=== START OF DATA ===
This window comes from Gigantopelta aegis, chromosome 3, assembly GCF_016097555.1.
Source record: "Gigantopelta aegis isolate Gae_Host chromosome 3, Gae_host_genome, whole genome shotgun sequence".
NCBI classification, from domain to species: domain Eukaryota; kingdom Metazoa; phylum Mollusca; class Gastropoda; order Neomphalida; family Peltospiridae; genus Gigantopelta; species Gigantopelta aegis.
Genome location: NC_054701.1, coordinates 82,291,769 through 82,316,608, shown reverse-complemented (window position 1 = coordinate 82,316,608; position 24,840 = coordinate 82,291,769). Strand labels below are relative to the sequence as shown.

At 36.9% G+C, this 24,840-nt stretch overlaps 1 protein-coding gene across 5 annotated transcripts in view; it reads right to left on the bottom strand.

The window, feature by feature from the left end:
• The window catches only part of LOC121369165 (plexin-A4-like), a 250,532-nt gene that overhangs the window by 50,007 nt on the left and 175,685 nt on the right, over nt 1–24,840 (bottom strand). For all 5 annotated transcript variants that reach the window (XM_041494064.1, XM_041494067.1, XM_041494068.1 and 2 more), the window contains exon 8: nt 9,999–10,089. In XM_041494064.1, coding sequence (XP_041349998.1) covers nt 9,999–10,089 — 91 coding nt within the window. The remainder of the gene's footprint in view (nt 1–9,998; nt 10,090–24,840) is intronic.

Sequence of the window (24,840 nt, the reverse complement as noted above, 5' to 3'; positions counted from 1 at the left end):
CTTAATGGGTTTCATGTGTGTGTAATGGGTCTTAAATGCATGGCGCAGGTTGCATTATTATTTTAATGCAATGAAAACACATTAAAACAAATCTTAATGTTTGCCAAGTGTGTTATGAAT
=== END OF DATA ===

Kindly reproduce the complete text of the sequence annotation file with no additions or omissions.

This window comes from Gigantopelta aegis, chromosome 3, assembly GCF_016097555.1.
Source record: "Gigantopelta aegis isolate Gae_Host chromosome 3, Gae_host_genome, whole genome shotgun sequence".
NCBI classification, from domain to species: domain Eukaryota; kingdom Metazoa; phylum Mollusca; class Gastropoda; order Neomphalida; family Peltospiridae; genus Gigantopelta; species Gigantopelta aegis.
Genome location: NC_054701.1, coordinates 82,291,769 through 82,316,608, shown reverse-complemented (window position 1 = coordinate 82,316,608; position 24,840 = coordinate 82,291,769). Strand labels below are relative to the sequence as shown.

At 36.9% G+C, this 24,840-nt stretch overlaps 1 protein-coding gene across 5 annotated transcripts in view; it reads right to left on the bottom strand.

The window, feature by feature from the left end:
• The window catches only part of LOC121369165 (plexin-A4-like), a 250,532-nt gene that overhangs the window by 50,007 nt on the left and 175,685 nt on the right, over nt 1–24,840 (bottom strand). For all 5 annotated transcript variants that reach the window (XM_041494064.1, XM_041494067.1, XM_041494068.1 and 2 more), the window contains exon 8: nt 9,999–10,089. In XM_041494064.1, coding sequence (XP_041349998.1) covers nt 9,999–10,089 — 91 coding nt within the window. The remainder of the gene's footprint in view (nt 1–9,998; nt 10,090–24,840) is intronic.

Sequence of the window (24,840 nt, the reverse complement as noted above, 5' to 3'; positions counted from 1 at the left end):
CTTAATGGGTTTCATGTGTGTGTAATGGGTCTTAAATGCATGGCGCAGGTTGCATTATTATTTTAATGCAATGAAAACACATTAAAACAAATCTTAATGTTTGCCAAGTGTGTTATGAAT